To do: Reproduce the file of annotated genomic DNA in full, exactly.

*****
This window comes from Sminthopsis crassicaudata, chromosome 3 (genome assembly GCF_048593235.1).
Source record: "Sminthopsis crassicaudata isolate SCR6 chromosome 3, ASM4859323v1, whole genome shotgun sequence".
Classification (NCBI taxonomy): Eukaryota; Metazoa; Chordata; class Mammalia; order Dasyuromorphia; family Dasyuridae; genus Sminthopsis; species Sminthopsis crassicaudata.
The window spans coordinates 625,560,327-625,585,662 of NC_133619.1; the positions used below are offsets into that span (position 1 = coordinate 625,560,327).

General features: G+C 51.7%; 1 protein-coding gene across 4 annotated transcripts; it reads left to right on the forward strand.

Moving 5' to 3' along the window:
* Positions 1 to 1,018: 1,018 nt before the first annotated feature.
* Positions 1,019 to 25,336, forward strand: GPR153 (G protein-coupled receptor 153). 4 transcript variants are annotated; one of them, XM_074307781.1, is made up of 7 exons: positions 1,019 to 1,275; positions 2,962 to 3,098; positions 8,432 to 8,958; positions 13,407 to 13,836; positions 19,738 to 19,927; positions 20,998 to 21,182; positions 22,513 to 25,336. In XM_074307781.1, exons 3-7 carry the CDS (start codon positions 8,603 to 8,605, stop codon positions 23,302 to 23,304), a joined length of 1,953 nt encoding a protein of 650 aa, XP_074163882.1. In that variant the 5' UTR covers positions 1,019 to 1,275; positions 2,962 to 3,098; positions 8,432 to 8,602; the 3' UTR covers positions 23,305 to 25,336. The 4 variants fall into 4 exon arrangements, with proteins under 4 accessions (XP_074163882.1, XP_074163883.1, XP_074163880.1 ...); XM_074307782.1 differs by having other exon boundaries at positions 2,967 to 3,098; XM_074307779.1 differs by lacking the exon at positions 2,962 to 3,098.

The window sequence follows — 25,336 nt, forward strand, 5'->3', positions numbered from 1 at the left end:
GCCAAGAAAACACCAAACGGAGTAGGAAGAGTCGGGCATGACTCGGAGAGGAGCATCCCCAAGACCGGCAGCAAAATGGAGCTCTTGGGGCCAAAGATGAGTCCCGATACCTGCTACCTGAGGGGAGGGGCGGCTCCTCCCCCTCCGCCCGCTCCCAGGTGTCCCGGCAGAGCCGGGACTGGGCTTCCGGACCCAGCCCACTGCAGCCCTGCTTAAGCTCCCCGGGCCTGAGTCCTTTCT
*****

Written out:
This window comes from Sminthopsis crassicaudata, chromosome 3 (genome assembly GCF_048593235.1).
Source record: "Sminthopsis crassicaudata isolate SCR6 chromosome 3, ASM4859323v1, whole genome shotgun sequence".
Classification (NCBI taxonomy): Eukaryota; Metazoa; Chordata; class Mammalia; order Dasyuromorphia; family Dasyuridae; genus Sminthopsis; species Sminthopsis crassicaudata.
The window spans coordinates 625,560,327-625,585,662 of NC_133619.1; the positions used below are offsets into that span (position 1 = coordinate 625,560,327).

General features: G+C 51.7%; 1 protein-coding gene across 4 annotated transcripts; it reads left to right on the forward strand.

Moving 5' to 3' along the window:
* Positions 1 to 1,018: 1,018 nt before the first annotated feature.
* Positions 1,019 to 25,336, forward strand: GPR153 (G protein-coupled receptor 153). 4 transcript variants are annotated; one of them, XM_074307781.1, is made up of 7 exons: positions 1,019 to 1,275; positions 2,962 to 3,098; positions 8,432 to 8,958; positions 13,407 to 13,836; positions 19,738 to 19,927; positions 20,998 to 21,182; positions 22,513 to 25,336. In XM_074307781.1, exons 3-7 carry the CDS (start codon positions 8,603 to 8,605, stop codon positions 23,302 to 23,304), a joined length of 1,953 nt encoding a protein of 650 aa, XP_074163882.1. In that variant the 5' UTR covers positions 1,019 to 1,275; positions 2,962 to 3,098; positions 8,432 to 8,602; the 3' UTR covers positions 23,305 to 25,336. The 4 variants fall into 4 exon arrangements, with proteins under 4 accessions (XP_074163882.1, XP_074163883.1, XP_074163880.1 ...); XM_074307782.1 differs by having other exon boundaries at positions 2,967 to 3,098; XM_074307779.1 differs by lacking the exon at positions 2,962 to 3,098.

The window sequence follows — 25,336 nt, forward strand, 5'->3', positions numbered from 1 at the left end:
GCCAAGAAAACACCAAACGGAGTAGGAAGAGTCGGGCATGACTCGGAGAGGAGCATCCCCAAGACCGGCAGCAAAATGGAGCTCTTGGGGCCAAAGATGAGTCCCGATACCTGCTACCTGAGGGGAGGGGCGGCTCCTCCCCCTCCGCCCGCTCCCAGGTGTCCCGGCAGAGCCGGGACTGGGCTTCCGGACCCAGCCCACTGCAGCCCTGCTTAAGCTCCCCGGGCCTGAGTCCTTTCT